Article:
IOWA CITY, Iowa (AP) — After facing lawsuits and days of criticism from students and parents, the University of Iowa on Wednesday backed off a plan to eliminate scholarships promised to thousands of current and incoming students.
UI President Bruce Harreld announced that he had reinstated the Iowa Heritage Award and four other smaller scholarship programs previously promised to current students and those who start next fall.
He had informed 3,071 students last week that he was eliminating their awards, citing "devastating" funding cuts approved by lawmakers and Gov. Terry Branstad to help balance the state budget. But the decision had been met with criticism from lawmakers, who accused the university of playing politics, and from parents, alumni and students.
The mid-year cuts roiling Iowa come as state funding for public higher education continues to be tight across the country. Most states reported modest increases during the current budget year but 10 had funding cuts, according to an annual survey released last month.
The Heritage scholarships, created in 2014 to recruit more students to Iowa, promised an automatic $1,500 annual tuition discount to the children and grandchildren of alumni for four years of undergraduate studies. Many students said they came to Iowa instead of other schools due to the awards, which only required they keep a 2.0 grade point average.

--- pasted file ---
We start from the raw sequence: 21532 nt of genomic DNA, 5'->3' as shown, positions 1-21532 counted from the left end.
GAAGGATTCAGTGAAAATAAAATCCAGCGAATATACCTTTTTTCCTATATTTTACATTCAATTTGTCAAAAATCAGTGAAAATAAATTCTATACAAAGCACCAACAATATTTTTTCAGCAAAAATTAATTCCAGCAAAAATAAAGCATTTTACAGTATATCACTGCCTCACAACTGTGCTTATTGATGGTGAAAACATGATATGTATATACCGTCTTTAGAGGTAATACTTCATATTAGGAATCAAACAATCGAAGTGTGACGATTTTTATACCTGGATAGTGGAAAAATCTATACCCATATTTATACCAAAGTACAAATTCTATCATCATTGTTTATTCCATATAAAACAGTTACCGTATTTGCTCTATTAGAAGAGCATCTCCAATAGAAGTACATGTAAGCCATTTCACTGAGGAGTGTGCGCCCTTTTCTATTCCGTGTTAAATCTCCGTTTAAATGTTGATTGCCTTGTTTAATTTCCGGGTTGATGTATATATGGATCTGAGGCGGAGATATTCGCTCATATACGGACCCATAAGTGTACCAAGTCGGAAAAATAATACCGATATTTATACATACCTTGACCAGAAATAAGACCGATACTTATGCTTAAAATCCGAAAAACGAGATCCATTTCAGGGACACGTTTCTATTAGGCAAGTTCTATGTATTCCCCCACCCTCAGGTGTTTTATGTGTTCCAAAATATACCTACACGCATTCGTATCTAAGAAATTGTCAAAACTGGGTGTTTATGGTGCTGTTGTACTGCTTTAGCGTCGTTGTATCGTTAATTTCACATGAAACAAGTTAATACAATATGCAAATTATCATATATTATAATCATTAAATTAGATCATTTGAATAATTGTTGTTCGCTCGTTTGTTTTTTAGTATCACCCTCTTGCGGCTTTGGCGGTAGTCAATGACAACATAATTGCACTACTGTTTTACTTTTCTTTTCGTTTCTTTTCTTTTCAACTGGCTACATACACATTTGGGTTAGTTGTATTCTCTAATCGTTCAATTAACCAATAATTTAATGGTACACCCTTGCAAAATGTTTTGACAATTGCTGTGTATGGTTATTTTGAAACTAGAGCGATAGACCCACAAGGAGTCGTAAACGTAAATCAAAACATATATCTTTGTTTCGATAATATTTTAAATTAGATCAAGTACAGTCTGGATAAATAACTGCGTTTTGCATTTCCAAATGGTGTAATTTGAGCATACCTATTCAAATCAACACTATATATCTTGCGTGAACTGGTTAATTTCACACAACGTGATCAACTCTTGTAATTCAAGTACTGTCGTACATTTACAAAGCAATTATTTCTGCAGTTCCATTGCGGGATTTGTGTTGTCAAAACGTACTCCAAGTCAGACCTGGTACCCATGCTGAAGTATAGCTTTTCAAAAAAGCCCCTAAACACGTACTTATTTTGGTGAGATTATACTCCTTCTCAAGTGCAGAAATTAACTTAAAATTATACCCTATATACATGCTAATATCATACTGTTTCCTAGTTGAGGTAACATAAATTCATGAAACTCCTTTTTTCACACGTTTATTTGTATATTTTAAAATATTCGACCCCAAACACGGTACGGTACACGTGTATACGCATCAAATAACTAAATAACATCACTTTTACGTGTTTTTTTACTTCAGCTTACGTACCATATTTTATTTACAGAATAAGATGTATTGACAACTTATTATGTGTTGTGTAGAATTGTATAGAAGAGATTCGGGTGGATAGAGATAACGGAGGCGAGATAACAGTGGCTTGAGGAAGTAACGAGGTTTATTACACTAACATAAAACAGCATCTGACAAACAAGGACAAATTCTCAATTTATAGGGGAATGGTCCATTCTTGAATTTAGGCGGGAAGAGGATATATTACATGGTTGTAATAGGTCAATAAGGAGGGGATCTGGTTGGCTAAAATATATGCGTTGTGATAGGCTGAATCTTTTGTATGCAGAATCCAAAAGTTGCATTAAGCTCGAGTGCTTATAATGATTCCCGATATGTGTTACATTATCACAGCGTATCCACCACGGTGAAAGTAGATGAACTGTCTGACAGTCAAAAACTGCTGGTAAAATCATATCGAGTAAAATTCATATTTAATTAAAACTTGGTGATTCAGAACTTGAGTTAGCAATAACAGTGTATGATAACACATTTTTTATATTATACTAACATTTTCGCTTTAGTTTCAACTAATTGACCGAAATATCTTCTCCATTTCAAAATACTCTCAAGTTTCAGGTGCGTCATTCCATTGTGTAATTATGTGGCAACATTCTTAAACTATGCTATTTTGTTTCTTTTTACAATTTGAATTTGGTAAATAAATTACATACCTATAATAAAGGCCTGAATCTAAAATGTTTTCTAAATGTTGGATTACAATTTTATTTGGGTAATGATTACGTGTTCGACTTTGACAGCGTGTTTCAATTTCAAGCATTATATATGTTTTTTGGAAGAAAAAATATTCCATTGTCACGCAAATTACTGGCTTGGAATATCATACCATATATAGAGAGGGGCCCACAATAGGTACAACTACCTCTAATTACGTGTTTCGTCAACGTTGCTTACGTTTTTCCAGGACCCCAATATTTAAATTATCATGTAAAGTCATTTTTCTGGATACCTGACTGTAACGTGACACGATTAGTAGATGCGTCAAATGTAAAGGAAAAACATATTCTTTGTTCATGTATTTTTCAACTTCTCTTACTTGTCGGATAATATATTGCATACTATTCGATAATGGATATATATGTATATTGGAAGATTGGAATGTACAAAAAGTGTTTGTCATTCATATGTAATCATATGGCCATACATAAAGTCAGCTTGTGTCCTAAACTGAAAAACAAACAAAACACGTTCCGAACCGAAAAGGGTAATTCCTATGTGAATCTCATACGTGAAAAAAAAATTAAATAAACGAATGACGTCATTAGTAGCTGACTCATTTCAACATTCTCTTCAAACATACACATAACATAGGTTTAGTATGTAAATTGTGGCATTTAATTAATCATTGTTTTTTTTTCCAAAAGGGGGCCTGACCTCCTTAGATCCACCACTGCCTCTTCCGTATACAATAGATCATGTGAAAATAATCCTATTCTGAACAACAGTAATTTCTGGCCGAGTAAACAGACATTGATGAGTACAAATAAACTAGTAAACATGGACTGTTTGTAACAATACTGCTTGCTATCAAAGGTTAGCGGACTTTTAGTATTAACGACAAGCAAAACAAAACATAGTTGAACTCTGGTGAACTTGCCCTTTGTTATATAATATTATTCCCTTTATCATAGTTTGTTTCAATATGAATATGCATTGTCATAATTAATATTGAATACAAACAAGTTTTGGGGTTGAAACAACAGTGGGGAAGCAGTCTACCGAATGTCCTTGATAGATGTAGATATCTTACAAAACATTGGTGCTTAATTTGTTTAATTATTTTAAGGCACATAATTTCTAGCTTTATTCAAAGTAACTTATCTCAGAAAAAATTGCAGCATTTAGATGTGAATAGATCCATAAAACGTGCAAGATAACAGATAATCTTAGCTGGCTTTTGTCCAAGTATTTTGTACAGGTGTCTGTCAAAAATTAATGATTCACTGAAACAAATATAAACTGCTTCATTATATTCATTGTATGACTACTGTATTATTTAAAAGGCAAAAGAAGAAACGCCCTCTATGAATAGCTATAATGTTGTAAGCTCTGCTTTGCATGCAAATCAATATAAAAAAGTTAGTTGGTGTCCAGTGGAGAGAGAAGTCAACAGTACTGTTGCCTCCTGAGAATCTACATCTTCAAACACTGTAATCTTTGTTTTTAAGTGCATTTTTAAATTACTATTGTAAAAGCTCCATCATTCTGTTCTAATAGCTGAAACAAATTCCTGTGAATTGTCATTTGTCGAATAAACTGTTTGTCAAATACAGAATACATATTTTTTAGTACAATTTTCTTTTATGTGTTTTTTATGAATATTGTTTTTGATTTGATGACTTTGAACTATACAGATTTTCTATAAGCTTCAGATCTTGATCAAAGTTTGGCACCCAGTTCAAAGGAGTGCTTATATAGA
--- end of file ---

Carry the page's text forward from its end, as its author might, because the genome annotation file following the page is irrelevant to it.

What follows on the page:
Harreld said he heard concerns from many students and parents who feared financial hardships if the scholarships were eliminated, even though they were not need-based. He said continuing them won't be easy while absorbing a $9.2 million funding cut and that he would work with state leaders "to establish predictable tuition revenue increases and state support moving forward."
Students had filed two proposed class-action lawsuits claiming that the university's cuts violated their constitutional rights and amounted to a breach of contract. They reacted to the news with delight.
"I really appreciate the university's quick turnaround in reinstating the scholarships," said sophomore Jenna Pokorny, a student who sued Tuesday and had been slated to lose $6,000 in awards over her final two years as an undergraduate. "I'm relieved that I don't have to have this financial burden placed upon me and relieved that other students will not have to deal with the fallout of having thousands of dollars of scholarships taken away from them."
Jon Muller, the parent of another student who sued, said the public outcry "helped the President's office realize it had made a terrible mistake."
Harreld said the programs would be eliminated for new students beginning in 2018, and the university would prioritize other need-based and merit-based awards.
The university will now look for other ways to find $4.4 million in savings that the scholarship cuts would have generated, school spokeswoman Jeneane Beck said.
Outgoing Board of Regents President Bruce Rastetter said reinstating the scholarships "places the University of Iowa in a very difficult financial situation." He warned that the board would bring the university's below-average tuition rates "in line with its national peer group" if lawmakers do not adequately invest in the university, which is starting a five-year strategic plan. That could mean major hikes in coming years.
Iowa's tuition and mandatory fees for in-state students currently rank at the bottom of an 11-member group of universities that it considers peers: $8,575 this academic year compared to an average of $11,581.
Senate Minority Leader Rob Hogg, D-Cedar Rapids, praised the decision to reinstate the scholarships.
"Now Iowans should speak up and tell Republican legislators to support higher education so we can have world-class universities that are affordable to Iowa families," he said.